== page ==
Move Over, Black Friday, there’s a new shopping day tradition in town. While Black Friday benefits larger corporate stores, Small Business Saturday allows for a much less chaotic shopping journey. In 2010, American Express declared the Saturday after Thanksgiving Day “Small Business Saturday” in an attempt to encourage shoppers to support small businesses in their local communities.
Every year, families across the nation sit around a table and give thanks for everything they’re grateful for. As soon as Thanksgiving dinner is over, though, many people’s thoughts shift from giving thanks to shopping. At midnight, Black Friday begins – the biggest shopping day of the year. Recently, Black Friday shopping has become even more of a frenzy than in years past. Stores have declared Thanksgiving night the start of Black Friday and there have been countless war stories about Black Friday shoppers escalating shopping arguments into physical fights that need to be broken up by the police. Despite this mayhem, there are victory stories of shoppers who take advantage of the day’s sales and get almost all, if not all, of their holiday shopping finished.
Now that small businesses have their own day to shine, they don’t dread Black Friday and its ability to bring in millions of shoppers. With Small Business Saturday in its fifth year, more small businesses are opening their doors to the new annual tradition and more shoppers are eating up the special deals.
The idea of Small Business Saturday came from the American Express OPEN team, AmEx’s small businesses service, who were looking to support their customers that were struggling to build customer relationships after the recession. AmEx OPEN’s Vice President Allison Silver says, “This was – and still is – more than a marketing campaign for AmEx. It’s AmEx telling people about the importance of small business and giving small businesses the tools to do the same to encourage everyone – customers, corporations and government – to help small businesses because doing so helps the economy.”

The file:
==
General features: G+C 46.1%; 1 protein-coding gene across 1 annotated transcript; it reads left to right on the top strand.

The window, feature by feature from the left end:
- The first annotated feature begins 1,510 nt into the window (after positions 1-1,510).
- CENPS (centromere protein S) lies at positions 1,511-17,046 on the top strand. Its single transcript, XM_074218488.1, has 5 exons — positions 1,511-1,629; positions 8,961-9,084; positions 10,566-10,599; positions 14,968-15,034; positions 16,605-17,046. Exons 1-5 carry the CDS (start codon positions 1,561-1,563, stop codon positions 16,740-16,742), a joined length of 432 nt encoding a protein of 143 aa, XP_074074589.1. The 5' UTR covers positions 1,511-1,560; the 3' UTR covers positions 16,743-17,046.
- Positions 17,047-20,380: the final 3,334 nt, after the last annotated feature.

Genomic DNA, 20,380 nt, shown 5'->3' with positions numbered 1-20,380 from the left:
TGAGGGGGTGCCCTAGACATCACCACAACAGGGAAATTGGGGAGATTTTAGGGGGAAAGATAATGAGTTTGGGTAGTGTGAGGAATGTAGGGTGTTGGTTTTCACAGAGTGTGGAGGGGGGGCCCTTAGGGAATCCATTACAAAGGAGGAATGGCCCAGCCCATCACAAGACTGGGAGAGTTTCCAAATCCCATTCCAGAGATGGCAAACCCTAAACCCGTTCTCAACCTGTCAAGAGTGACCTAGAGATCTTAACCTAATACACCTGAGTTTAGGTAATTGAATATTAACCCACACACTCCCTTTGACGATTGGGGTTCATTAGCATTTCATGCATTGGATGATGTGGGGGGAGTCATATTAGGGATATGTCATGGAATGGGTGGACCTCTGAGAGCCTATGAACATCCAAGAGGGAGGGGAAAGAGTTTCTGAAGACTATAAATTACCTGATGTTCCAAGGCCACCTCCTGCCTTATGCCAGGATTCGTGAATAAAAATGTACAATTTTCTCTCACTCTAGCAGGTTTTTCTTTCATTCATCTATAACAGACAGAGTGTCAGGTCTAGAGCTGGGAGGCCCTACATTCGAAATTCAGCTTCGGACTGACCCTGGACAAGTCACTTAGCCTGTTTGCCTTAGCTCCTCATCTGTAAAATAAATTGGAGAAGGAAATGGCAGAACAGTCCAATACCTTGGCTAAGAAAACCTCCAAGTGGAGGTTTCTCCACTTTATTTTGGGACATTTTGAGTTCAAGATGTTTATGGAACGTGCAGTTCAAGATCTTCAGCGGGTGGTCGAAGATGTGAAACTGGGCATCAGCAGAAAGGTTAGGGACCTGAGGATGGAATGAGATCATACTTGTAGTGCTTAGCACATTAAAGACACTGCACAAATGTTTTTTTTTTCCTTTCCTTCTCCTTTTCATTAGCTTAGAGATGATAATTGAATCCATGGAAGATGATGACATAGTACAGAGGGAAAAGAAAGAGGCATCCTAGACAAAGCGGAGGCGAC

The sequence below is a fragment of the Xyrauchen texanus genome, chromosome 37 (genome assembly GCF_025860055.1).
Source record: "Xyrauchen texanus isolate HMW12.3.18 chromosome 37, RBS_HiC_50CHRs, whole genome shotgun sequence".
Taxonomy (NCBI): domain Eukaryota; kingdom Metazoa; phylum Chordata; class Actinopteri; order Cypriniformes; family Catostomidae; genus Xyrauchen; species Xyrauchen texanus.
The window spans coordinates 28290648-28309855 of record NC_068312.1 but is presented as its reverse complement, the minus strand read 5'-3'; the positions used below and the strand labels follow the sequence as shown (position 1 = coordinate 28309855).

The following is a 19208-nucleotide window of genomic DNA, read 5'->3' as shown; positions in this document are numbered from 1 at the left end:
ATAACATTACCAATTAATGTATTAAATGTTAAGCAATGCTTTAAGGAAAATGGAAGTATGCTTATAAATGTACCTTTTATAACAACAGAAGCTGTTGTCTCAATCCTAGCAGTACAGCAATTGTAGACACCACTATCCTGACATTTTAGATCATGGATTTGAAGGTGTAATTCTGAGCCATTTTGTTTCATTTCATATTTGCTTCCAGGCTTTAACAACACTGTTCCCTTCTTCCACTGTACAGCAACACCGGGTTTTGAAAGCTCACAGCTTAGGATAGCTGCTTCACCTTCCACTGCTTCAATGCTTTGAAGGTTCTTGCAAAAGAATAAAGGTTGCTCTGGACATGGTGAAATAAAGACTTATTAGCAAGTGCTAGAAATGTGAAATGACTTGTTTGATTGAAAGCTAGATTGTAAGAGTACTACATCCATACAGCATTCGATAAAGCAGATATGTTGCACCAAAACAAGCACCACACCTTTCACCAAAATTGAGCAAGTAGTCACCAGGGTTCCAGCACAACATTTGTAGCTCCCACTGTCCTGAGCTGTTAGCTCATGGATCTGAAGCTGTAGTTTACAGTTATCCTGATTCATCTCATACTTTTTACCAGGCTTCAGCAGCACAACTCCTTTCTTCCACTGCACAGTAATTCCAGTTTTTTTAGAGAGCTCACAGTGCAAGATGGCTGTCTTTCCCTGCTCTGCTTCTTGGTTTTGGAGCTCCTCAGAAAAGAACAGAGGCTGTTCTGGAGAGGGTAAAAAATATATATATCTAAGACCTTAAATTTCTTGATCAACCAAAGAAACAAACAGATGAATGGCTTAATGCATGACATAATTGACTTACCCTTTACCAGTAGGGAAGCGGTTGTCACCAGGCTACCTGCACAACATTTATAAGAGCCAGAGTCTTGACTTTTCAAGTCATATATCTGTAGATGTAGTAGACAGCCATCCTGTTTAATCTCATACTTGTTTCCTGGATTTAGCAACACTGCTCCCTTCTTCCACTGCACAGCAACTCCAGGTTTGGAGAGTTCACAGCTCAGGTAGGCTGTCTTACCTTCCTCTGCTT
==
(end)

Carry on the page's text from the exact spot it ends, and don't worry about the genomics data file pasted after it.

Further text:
With over 3 million likes on Facebook and countless uses of the #SmallBusinessSaturday hashtag, this day was at the forefront of both business owner’s and consumer’s minds. The goal of Small Business Saturday is to not only support local businesses, but also to help local communities. Because of the increase of these small business sales, tax revenue for the local community increases, as well as the support of local jobs.
The National Federation of Independent Business and American Express reported that this year was the most successful Small Business Saturday since the shopping holiday’s creation five years ago. In their Small Business Saturday Consumer Insights Survey, they revealed that 88 million consumers shopped at local businesses, a 14.9 percent increase from last year. In total, $14.3 billion was spent at small businesses and independently owned restaurants that day, an increase of 2.1 percent from last year.
More consumers are finding out about Small Business Saturday every year as more shops take part in the day’s deals and sales. This year, 832 companies signed up to be official supporters of AmEx’s initiative, with even more stores recognizing the day nationwide. Because of the mass increase of storeowners celebrating Small Business Saturday, more than 67 percent of Americans are now aware of the tradition and those numbers are expected to continue to increase. Now, local communities will be well supported by consumers on that Saturday after Thanksgiving every year, as more and more shoppers make their way out to locally owned stores.
Emily Brensinger | Bravo Group | Wayne InternPhoto Credit:
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